In this week’s edition of the All-Time Major League Baseball Undervalued Team, we present a widely varied crop of players. While Buddy Bell seemingly had baseball in he blood, in once sense Ron Cey always seemed like an unlikely star, emerging as baseball’s version of a cult figure on the West Coast in the ’70s while playing in the shadow of some of the game’s all-time greats at third base. Robin Ventura was as smooth as silk at the hot corner, while Placido Polanco’s contributions to good baseball are hard to enumerate.
The son of former major leaguer Gus Bell, and the father of David and Mike Bell, suffice it to say baseball was in Bell’s genes. Bell played 18 seasons in MLB, most notably for the Cleveland Indians and Texas Rangers. Bell won six consecutive Gold Gloves beginning in 1980, and though he never posted an OPS above .877, he also only had two full seasons in which that figure dropped below .700.
Why he’s undervalued: In short, Bell was a defensive wizard the likes of which his six Gold Gloves don’t even represent. Bell was known for playing well off the third base line, yet being able to quickly range to his right to take away hits down the line. His range factor remains fifth all-time among third basemen. And, aside from that, Bell usually held his own with the bat, onl striking out more than 70 times once in his career.
Although Ventura may be best remembered for his ill-fated attempt to charge a mound with Nolan Ryan standing on it, he was also a heck of a ballplayer, too. In effect, Ventura’s career had two acts: first with the Chicago White Sox, then with the New York Mets. With the Sox, Ventura teamed up with Frank Thomas to make for a powerful middle of the lineup, while with New York he played with a prolific defensive infield and made a run all the way to the World Series. All in all, Ventura made two All-Star teams and won six Gold Gloves.
Why he’s undervalued: Ventura possessed a rare combination of power and defensive agility that’s rarely been matched in MLB history. Not only did Ventura twice hit 30 home runs, but he also knew how to take walks before it was trendy to do so, takin 105 free passes in 1993. And Ventura was one of the best defensive third basemen of his era, known for his soft hands and for teaming up with John Olderud, Rey Ordonez and Edgardo Alfonzo on the Mets for what might be the best defensive infield in the history of baseball.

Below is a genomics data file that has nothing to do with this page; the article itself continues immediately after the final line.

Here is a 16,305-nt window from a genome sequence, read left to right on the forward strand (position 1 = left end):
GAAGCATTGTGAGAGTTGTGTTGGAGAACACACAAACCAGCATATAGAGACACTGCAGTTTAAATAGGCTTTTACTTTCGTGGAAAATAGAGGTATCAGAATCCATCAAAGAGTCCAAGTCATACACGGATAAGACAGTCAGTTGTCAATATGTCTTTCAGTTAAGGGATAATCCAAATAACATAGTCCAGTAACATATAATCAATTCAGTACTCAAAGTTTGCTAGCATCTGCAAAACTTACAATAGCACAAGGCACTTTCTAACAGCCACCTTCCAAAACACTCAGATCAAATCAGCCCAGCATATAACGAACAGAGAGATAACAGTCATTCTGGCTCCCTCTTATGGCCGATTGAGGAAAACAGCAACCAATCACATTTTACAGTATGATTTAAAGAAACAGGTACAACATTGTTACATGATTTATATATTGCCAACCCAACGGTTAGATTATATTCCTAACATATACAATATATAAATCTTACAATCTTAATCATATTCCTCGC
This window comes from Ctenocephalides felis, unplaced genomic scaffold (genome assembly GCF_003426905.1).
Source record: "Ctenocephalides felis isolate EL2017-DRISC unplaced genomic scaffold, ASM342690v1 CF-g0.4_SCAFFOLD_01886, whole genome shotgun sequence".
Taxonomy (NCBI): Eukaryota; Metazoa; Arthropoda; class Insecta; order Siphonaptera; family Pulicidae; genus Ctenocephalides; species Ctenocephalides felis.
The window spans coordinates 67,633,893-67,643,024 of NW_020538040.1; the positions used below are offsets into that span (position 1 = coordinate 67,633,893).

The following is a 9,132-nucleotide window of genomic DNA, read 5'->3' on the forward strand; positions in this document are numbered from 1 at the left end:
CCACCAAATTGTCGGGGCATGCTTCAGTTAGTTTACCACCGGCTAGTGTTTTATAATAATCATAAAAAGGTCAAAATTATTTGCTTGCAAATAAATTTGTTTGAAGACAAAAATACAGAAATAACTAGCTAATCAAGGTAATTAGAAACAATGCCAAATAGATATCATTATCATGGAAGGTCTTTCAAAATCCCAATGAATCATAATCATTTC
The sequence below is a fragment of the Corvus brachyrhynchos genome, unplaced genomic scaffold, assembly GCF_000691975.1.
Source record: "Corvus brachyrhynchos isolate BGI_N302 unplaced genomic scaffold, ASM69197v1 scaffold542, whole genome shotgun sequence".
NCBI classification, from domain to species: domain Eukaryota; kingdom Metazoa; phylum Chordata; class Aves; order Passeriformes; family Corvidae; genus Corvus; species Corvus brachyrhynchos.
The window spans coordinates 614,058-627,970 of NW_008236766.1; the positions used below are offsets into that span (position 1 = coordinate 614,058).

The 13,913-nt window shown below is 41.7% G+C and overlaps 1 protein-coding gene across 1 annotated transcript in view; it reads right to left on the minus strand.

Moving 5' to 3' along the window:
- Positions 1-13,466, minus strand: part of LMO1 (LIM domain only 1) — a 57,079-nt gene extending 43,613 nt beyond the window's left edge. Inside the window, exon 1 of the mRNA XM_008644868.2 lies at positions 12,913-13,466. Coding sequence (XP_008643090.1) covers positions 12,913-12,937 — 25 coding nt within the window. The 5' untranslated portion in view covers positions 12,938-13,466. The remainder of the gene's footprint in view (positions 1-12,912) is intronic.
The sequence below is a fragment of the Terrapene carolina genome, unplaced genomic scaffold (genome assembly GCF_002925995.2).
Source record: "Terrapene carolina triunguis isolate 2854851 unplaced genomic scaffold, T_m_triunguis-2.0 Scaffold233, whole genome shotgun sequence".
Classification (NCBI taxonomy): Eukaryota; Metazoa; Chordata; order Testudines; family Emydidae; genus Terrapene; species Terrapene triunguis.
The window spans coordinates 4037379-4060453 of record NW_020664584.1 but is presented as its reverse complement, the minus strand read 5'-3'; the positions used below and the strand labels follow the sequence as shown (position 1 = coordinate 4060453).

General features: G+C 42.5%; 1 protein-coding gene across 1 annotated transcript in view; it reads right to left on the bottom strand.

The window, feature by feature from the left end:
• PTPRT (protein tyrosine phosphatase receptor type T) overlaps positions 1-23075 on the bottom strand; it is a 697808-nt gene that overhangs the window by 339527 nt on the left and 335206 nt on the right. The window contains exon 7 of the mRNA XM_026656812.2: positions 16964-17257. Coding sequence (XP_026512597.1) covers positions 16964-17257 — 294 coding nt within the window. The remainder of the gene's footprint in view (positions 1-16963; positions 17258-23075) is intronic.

When you earn a nickname like “The Penguin” from Tommy Lasorda of all people, you’re doing something right in the game. Though that nickname might be a derogatory, Cey was among the game’s best third basemen during the ’70s. During that decade he went to six consecutive All-Star Games, routinely posting OPS figures in the mid-.800s. He finished his career with 316 home runs and a .799 OPS over 17 big-league seasons.
Why he’s undervalued: For much of his career, Cey was overshadowed by Mike Schmidt and Peter Rose, the era’s preeminent third basemen. Cey was also part of a Dodgers infield (along with Bill Russell, Davey Lopes and Steve Garvey) that stayed together for 8 1/2 seasons, the longest-running group ever. With that group, the Dodgers won the World Series in 1981, in which Cey won the MVP award in a three-way tie with Steve Yaeger and Pedro Guerrero.
Polanco didn’t really start playing third base regularly until 2001, but before that he largely played everywhere on the diamond, so we’re going to count him. At age 37 Polanco has already played 15 years in MLB and is still going strong, playing in 90 games with the Phillies last season. Polanco was the MVP of the 2006 ALCS with the Detroit Tigers, hit .341 in 2007 and was twice voted to start in the All-Star Game.
Why he’s undervalued: Polanco has no major accolades to his name, but it’s the little things that he’s always done. For instance, Polanco’s been notoriously and historically difficult to strike out, once hitting a figure as low as 5.1 percent in 2007. Though we’re counting Polanco at third base, he’s also the only player to ever win a Gold Glove at two infield positions. On top of that, while unspectacular Polanco has always been a consistent offensive threat, posting an OPS above .800 only three times, but rarely falling below .700.
So who’s the most undervalued third baseman in the history of Major League Baseball?